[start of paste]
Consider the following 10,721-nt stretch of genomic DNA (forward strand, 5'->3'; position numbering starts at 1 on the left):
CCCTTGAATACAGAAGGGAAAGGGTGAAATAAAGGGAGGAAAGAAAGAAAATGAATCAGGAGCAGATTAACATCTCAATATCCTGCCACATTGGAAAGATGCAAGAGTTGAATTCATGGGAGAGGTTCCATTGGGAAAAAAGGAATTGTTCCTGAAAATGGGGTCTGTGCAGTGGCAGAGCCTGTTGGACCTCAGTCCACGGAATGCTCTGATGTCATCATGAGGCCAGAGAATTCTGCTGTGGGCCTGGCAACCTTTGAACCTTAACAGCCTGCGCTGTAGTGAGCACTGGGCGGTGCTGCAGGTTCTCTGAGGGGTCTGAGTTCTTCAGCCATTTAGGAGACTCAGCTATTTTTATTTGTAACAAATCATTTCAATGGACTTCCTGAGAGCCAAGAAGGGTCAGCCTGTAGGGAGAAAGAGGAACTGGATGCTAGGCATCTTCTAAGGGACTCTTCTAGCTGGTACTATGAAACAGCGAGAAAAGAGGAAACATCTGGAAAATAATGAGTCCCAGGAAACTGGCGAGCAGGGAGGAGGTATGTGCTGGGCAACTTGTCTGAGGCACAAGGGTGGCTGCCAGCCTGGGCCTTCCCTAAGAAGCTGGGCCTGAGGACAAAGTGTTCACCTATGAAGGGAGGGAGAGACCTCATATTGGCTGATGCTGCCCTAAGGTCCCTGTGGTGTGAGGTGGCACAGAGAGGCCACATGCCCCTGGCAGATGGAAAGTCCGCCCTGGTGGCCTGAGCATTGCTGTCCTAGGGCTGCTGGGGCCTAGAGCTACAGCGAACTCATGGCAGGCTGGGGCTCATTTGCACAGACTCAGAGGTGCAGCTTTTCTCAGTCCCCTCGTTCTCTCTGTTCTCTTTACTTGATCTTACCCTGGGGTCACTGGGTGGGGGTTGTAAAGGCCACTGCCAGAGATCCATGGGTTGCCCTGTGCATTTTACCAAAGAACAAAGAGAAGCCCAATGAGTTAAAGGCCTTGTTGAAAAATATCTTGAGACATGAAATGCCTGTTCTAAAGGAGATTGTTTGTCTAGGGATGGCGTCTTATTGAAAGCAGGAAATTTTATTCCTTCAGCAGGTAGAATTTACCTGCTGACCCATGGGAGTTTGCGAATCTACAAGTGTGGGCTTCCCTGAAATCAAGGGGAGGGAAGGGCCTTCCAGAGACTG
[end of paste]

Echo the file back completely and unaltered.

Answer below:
Consider the following 10,721-nt stretch of genomic DNA (forward strand, 5'->3'; position numbering starts at 1 on the left):
CCCTTGAATACAGAAGGGAAAGGGTGAAATAAAGGGAGGAAAGAAAGAAAATGAATCAGGAGCAGATTAACATCTCAATATCCTGCCACATTGGAAAGATGCAAGAGTTGAATTCATGGGAGAGGTTCCATTGGGAAAAAAGGAATTGTTCCTGAAAATGGGGTCTGTGCAGTGGCAGAGCCTGTTGGACCTCAGTCCACGGAATGCTCTGATGTCATCATGAGGCCAGAGAATTCTGCTGTGGGCCTGGCAACCTTTGAACCTTAACAGCCTGCGCTGTAGTGAGCACTGGGCGGTGCTGCAGGTTCTCTGAGGGGTCTGAGTTCTTCAGCCATTTAGGAGACTCAGCTATTTTTATTTGTAACAAATCATTTCAATGGACTTCCTGAGAGCCAAGAAGGGTCAGCCTGTAGGGAGAAAGAGGAACTGGATGCTAGGCATCTTCTAAGGGACTCTTCTAGCTGGTACTATGAAACAGCGAGAAAAGAGGAAACATCTGGAAAATAATGAGTCCCAGGAAACTGGCGAGCAGGGAGGAGGTATGTGCTGGGCAACTTGTCTGAGGCACAAGGGTGGCTGCCAGCCTGGGCCTTCCCTAAGAAGCTGGGCCTGAGGACAAAGTGTTCACCTATGAAGGGAGGGAGAGACCTCATATTGGCTGATGCTGCCCTAAGGTCCCTGTGGTGTGAGGTGGCACAGAGAGGCCACATGCCCCTGGCAGATGGAAAGTCCGCCCTGGTGGCCTGAGCATTGCTGTCCTAGGGCTGCTGGGGCCTAGAGCTACAGCGAACTCATGGCAGGCTGGGGCTCATTTGCACAGACTCAGAGGTGCAGCTTTTCTCAGTCCCCTCGTTCTCTCTGTTCTCTTTACTTGATCTTACCCTGGGGTCACTGGGTGGGGGTTGTAAAGGCCACTGCCAGAGATCCATGGGTTGCCCTGTGCATTTTACCAAAGAACAAAGAGAAGCCCAATGAGTTAAAGGCCTTGTTGAAAAATATCTTGAGACATGAAATGCCTGTTCTAAAGGAGATTGTTTGTCTAGGGATGGCGTCTTATTGAAAGCAGGAAATTTTATTCCTTCAGCAGGTAGAATTTACCTGCTGACCCATGGGAGTTTGCGAATCTACAAGTGTGGGCTTCCCTGAAATCAAGGGGAGGGAAGGGCCTTCCAGAGACTG